Once again, I personally think transportability, and ease of setup are vitality important. metal tracks depending on the gauge of metal can bend or get dents...and then there is the issue of connecting joints. My 50 ft seamless roll of Hot Wheels track nicely rolls up for storage, and in about 15 minutes the track can be set up for racing. And for the cost factor...I'm not sure you can buy material at Home Depot or any other building supply to match the price and raceability (sp?) of the Hot Wheels seamless track. If we are looking for ultimate speed why not just drop them off a building and see how long it takes to hit the ground...first car to hit wins. The nice thing about this setup is...no track joints and transitions to worry about. Seriously, I'm sure that there might be faster material out there for a track...but the question is...how much faster? I would be willing to say on a properly setup Hot Wheels track, the difference between other materials used would be minimal. Would it be worth it for only...2-3 car lengths and alot more money? I think there are some guys in Indonesia that are using Aluminum track. Why not ask them about their times to run 30-40 feet and compare you current times for the same difference? Here is the link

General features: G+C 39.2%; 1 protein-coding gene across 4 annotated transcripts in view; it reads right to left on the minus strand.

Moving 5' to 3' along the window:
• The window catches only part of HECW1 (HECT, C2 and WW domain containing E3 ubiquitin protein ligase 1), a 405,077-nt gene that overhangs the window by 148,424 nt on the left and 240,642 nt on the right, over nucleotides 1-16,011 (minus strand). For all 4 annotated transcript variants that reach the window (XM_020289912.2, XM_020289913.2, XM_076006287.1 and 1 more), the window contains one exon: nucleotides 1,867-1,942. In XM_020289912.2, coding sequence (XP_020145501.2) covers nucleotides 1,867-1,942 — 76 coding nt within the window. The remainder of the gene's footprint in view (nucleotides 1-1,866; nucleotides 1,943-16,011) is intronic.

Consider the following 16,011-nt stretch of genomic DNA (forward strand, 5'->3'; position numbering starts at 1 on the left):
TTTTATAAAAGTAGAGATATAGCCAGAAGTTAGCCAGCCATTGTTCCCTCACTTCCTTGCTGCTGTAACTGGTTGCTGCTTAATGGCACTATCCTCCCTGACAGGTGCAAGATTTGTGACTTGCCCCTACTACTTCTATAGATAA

www.youtube.com/watch?v=Kx9S13GzkM0

Preacher

Yeah, I guess I was thinking more about the track support materials than the track material itself. I think orange track is the best whether it be seamless or not. It's a "standard" of sorts and is relatively cheap and can take a beating, I agree with Preacher. I'd rather find a better-than-wood option for the structure than find alternatives to the actual plastic track.

I think alternates like aluminum could work and still meet the portability requirement. I too think that portability and storage is the most important thing - that's why I designed and built my RLD track like I did. It can go up and down in 10 minutes without much hassle and can easily be stored.

Slot car track works very well for side-by-side racing. Only problem is, it is rather brittle, so it may break at any extreme bends.

When I visited the Henry Ford Museum, they had an example of the eco-friendly roofing material used by the River Rouge factory, which had rain gutters built into it. Turns out that the space between the gutters and the dividers for each gutter was the perfect width for a HW car!

There's one YouTube user who used discarded metal gutters for a track. I forget his name.

Slot car track works very well for side-by-side racing.

I have a slot car track. Here are some races from it. www.youtube.com/watch?v=vgSosf-Oopw